One of the key statements I often remember with Balazs is “Facial expression is the most subjective manifestation of man, more subjective even than speech.” He talked about “the physiognomy of things” and “the discovery of the human face.” Unlike the vocabulary and grammar in speech that are subject to more or less universally valid rules and conventions, “the play of features in a face is not governed by objective canons.” Yet, it is quite engaging to look at how they get rendered rather objectively in a close-up. He discussed the genius behind D.W. Griffith’s pioneering projection of gigantic “severed heads” on screen, which didn’t just “bring the human face closer to us in space,” they also “transposed it from space into another dimension.” I understood this insight as bringing the visuals into another universe as how the spectator sees it. He discussed how an isolated hand would lose its meaning and expression if the viewer doesn’t imagine and connect it to a human being. Meanwhile, a face showing its expression is complete and comprehensible in itself so there is no need to think about or relate it to an existence in time and space. It’s like, if we see a wide shot of a crowd scene, then the edit brings us much closer to one of the crowd members with the close-up readily separating the said crowd member from the rest. Suddenly, there is a sort of intimacy, or at least a more focused communication happening between the spectator and the isolated crowd member, as if the spectator is left alone with him or her, spending some time with him or her. When initially established in a wide shot, then brought to a close-up, our attention is rightfully brought to the face or the eyes particularly shot in a close-up that we don’t think of the prior wide shot anymore. For Balazs, the expression and significance of the close-up shot (the face and/or the eyes) has no relation to space and no connection with it. Watching the “isolated face” on screen takes the spectator out of that space and brings him or her to “another dimension: that of physiognomy.” The spectator goes beyond the physicality of the eyes and other parts of the face. The spectator “sees an expression – emotions, moods, intentions, and thoughts – things that are not in space.” They go beyond physical space as established in the shot. It goes deeper and farther than the physical.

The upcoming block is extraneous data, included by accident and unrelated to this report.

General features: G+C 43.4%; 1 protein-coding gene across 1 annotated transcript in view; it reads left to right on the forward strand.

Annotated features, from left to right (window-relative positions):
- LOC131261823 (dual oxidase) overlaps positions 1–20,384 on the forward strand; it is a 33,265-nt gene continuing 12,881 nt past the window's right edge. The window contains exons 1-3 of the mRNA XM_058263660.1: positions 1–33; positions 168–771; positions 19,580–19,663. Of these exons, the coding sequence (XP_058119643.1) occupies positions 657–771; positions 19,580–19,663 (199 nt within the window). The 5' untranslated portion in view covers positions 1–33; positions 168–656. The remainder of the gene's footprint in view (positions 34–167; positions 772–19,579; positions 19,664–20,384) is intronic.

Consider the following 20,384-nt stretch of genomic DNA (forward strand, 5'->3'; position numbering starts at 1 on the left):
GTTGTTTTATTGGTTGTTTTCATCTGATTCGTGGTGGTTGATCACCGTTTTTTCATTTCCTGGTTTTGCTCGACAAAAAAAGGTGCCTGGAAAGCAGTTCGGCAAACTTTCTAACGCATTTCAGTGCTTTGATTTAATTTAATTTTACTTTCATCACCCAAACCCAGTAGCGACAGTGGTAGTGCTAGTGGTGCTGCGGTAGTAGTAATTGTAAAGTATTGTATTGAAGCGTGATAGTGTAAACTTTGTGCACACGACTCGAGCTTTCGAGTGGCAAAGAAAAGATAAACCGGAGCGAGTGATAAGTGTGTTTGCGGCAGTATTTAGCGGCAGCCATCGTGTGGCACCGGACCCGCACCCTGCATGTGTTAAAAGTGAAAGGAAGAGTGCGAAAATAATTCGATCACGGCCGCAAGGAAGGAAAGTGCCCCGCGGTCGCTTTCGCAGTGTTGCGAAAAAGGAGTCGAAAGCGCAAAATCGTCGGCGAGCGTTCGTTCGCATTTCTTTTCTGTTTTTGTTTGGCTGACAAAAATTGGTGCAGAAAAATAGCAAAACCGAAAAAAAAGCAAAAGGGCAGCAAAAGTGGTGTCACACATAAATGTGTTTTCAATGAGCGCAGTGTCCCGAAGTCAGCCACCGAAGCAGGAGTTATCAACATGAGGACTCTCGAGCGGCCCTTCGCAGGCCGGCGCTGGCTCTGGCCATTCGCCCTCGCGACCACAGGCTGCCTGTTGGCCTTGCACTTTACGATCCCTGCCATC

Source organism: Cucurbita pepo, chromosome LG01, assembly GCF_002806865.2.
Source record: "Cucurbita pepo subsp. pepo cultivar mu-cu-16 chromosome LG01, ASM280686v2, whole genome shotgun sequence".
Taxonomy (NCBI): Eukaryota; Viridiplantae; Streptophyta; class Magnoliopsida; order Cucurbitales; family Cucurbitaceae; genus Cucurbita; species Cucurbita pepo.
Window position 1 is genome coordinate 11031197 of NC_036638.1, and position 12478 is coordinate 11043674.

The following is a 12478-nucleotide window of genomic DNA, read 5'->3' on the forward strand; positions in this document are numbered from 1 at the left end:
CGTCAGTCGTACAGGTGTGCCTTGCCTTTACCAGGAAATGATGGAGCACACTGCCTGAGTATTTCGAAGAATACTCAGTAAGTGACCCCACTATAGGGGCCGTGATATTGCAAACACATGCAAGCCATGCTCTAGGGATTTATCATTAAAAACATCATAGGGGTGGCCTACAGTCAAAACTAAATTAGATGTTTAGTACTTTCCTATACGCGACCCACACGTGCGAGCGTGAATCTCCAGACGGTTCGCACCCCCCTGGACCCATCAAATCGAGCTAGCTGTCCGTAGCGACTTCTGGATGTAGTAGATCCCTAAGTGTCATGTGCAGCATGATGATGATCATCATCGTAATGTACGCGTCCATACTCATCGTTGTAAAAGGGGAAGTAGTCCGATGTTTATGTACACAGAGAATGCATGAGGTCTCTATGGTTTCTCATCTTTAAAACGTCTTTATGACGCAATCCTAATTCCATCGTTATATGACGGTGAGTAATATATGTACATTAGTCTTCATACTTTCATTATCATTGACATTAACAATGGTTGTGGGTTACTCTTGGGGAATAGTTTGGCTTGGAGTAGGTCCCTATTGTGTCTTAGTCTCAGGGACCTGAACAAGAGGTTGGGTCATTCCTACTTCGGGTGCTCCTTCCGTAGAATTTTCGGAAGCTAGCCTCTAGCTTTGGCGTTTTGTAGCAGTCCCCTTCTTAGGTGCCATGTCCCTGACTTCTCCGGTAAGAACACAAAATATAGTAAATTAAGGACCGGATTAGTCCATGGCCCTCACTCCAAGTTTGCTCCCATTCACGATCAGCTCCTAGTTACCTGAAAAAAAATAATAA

Balazs described melody and physiognomy while stating Henri Bergson’s analysis of time and duration. To better understand the idea, he mentioned Bergson’s definition of a melody, which is said to be “composed of single notes which follow each other in sequence, i.e. in time. Nevertheless a melody has no dimension in time, because the first note is made an element of the melody only because it refers to the next note and because it stands in a definite relation to all other notes down to the last. Hence the last note, which may not be played for some time, is yet already present in the first note as a melody-creating e1lement. And the last note completes the melody only because we hear the first note along with it.” He added, “The melody is not born gradually in the course of time but is already in existence as a complete entity as soon as the first note is played. The single notes have duration in time, but their relation to each other, which gives meaning to the individual sounds, is outside time.” For Balazs, facial expression, physiognomy, has a relation to space similar to the relation of melody to time.” Adding to this, “They are picture-like and yet they seem outside space; such is the psychological effect of facial expression.” Although the “single features” appear in space and get identified through its existence in space, the spectator’s sight of the face leads to a facial expression that is not necessarily relative to the space around it – although filmmakers, I think, tend to utilize this space at times as an extension of the human expression to make a creative or even a more emotional statement. And so, while Balazs’ explanation of physiognomy makes sense, filmmaking as I know it now combines many other devices that don’t always separate the face from its surroundings. In any case, it still makes a good point that if the space and elements around it are removed as the viewer merely focuses on the face, although there may be some lost reinforcement that may happen with the disregard for the face’s environment, the facial expression in itself can still provide significant information in telling the emotions, moods, intentions, and thoughts – things that are not in the surroundings.